Front Page Titles (by Subject) [I.xi.f] second period - Glasgow Edition of the Works and Correspondence Vol. 2a An Inquiry Into the Nature and Causes of the Wealth of Nations, Vol. 1
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[I.xi.f] second period - Adam Smith, Glasgow Edition of the Works and Correspondence Vol. 2a An Inquiry Into the Nature and Causes of the Wealth of Nations, Vol. 1 
An Inquiry Into the Nature and Causes of the Wealth of Nations, Vol. I ed. R. H. Campbell and A. S. Skinner, vol. II of the Glasgow Edition of the Works and Correspondence of Adam Smith (Indianapolis: Liberty Fund, 1981).
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2From about 1570 to about 1640, during a period of about seventy years, the variation in the proportion between the value of silver and that of corn, held a quite opposite course. Silver sunk in its real value, or would exchange for a smaller quantity of labour than before; and corn rose in its nominal price, and instead of being commonly sold for about two ounces of silver the quarter, or about ten shillings of our present money, came to be sold for six and eight ounces of silver the quarter, or about thirty and forty shillings of our present money.
3The discovery of the abundant mines of America, seems to have been the sole cause of this diminution in the value of silver in proportion to that of corn.2 It is accounted for accordingly in the same manner by every body; and there never has been any dispute either about the fact, or about the cause of it. The greater part of Europe was, during this period, advancing in industry and improvement, and the demand for silver must consequently have been increasing. But the increase of the supply had, it seems, so far exceeded that of the demand, that the value of that metal sunk considerably. The discovery of the mines of America, it is to be observed, does not seem to have had any very sensible effect upon the prices of things in England till after 1570; though even the mines of Potosi had been discovered more than btwentyb years before.3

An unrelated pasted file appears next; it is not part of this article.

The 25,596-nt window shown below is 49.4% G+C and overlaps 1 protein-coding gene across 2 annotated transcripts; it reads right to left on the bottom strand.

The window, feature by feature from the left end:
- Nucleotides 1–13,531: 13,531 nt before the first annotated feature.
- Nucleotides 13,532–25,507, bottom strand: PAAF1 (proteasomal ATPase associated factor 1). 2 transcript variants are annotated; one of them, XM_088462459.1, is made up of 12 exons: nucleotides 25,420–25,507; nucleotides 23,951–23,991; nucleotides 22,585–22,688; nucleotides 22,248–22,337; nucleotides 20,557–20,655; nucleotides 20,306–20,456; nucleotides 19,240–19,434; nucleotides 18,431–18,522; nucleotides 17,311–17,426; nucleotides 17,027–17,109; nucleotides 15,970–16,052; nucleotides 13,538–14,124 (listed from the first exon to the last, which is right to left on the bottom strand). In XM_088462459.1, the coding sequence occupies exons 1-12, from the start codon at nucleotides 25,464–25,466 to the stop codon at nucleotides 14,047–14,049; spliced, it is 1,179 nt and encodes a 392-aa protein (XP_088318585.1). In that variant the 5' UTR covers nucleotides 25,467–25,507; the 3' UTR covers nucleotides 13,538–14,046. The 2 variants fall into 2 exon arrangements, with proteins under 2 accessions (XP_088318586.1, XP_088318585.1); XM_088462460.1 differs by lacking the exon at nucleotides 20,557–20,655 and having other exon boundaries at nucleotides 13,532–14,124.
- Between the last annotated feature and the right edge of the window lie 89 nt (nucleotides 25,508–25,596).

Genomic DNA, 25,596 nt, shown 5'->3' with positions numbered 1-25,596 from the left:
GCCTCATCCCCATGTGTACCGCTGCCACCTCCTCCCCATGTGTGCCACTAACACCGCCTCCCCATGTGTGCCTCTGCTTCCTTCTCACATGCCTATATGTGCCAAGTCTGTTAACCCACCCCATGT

4From 1595 to 1620, both inclusive, the average price of the quarter of nine bushels of the best wheat at Windsor market, appears from the accounts of Eton College, to have been 2l. 1s. 6d. 9/13. From which sum, neglecting the fraction, and deducting a ninth,4 or 4s. 7d. ⅓, the price of the quarter of eight bushels comes out to have been 1l. 16s. 10d.⅔. And from this sum, neglecting likewise the fraction, and deducting a ninth, or 4s. 1d. 1/9, for the difference between the price of the best wheat and that of the middle wheat, the price of the middle wheat comes out to have been about 1l. 12s. 8d. 8/9, or about six ounces and one–third of an ounce of silver.
5From 1621 to 1636, both inclusive, the average price of the same measure of the best wheat at the same market, appears, from the same accounts, to have been 2l. 10s.; from which making the like deductions as in the foregoing case, the average price of the quarter of eight bushels of middle wheat comes out to have been 1l. 19s. 6d. or about seven ounces and two–thirds of an ounce of silver.
[1 ]‘Everybody agrees that the abundance of money or its increase in exchange, raises the price of everything. The quantity of money brought from America to Europe for the last two centuries justifies this truth by experience.’ (Cantillon, Essai, 212, ed. Higgs 161.)
[2 ]See above, I.v.7, and below, IV.i.32 and V.ii.c.5.
[b–b]thirty 1–2 (twenty 2e–6)
[3 ]LJ (A) vi.134–5 comments that ‘From the fall of the Roman empire till the discovery of the Span. West Indies prices continually rose, since which they have fallen, unless at the Revolution when they rose for some time.’ Cf. LJ (B) 254, ed. Cannan 198.
[4 ]‘It hath been found that the value of all the Wheat fit for bread, if mixed together, would be eight ninths of the value of the best Wheat, and the same proportion may reasonable be supposed in Barley’. (C. Smith, Three Tracts on the Corn Trade and Corn Laws (2nd ed., London, 1766), 104.)